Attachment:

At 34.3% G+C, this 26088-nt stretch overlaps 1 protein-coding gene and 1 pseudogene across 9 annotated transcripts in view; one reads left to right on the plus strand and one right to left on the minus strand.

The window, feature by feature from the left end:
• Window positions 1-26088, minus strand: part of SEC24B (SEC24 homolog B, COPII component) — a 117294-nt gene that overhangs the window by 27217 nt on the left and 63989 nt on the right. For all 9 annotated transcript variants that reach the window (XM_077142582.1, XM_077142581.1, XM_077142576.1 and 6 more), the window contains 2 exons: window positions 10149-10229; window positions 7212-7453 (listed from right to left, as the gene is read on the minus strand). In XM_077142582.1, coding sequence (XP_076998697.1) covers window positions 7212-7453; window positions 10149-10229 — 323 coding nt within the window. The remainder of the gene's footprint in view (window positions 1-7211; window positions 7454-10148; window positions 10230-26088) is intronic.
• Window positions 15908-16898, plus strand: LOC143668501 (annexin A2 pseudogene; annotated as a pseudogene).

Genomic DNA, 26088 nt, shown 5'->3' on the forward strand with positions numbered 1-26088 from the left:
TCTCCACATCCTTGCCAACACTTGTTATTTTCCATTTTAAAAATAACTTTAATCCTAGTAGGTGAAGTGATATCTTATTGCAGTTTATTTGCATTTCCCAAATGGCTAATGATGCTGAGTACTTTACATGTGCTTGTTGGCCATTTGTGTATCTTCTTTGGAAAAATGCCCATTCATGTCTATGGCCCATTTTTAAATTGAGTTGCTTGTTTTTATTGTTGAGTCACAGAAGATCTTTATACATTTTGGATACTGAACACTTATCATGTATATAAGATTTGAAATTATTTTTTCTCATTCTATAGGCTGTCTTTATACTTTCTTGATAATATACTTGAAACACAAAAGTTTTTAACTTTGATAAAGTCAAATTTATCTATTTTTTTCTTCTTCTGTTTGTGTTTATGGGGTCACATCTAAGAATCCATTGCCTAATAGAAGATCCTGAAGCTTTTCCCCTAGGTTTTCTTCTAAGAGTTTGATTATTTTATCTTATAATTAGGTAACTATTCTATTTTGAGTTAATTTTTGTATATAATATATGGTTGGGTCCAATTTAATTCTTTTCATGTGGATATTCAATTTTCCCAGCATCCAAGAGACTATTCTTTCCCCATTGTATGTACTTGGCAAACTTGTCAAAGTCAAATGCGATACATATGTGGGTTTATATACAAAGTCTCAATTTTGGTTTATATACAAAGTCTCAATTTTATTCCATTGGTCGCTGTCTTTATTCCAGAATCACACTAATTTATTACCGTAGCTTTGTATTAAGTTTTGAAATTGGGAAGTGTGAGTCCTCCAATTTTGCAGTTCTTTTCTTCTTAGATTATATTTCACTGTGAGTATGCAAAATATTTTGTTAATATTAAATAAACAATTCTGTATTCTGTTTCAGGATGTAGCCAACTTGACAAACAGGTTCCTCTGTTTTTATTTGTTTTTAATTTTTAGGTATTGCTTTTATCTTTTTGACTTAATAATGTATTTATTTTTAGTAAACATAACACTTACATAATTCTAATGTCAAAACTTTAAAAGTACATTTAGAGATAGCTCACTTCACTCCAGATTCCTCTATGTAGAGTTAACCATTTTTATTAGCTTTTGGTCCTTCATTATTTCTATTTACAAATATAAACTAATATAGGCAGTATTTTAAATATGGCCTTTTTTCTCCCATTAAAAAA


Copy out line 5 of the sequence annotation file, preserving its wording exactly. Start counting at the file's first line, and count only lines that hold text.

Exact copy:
Genomic DNA, 26088 nt, shown 5'->3' on the forward strand with positions numbered 1-26088 from the left: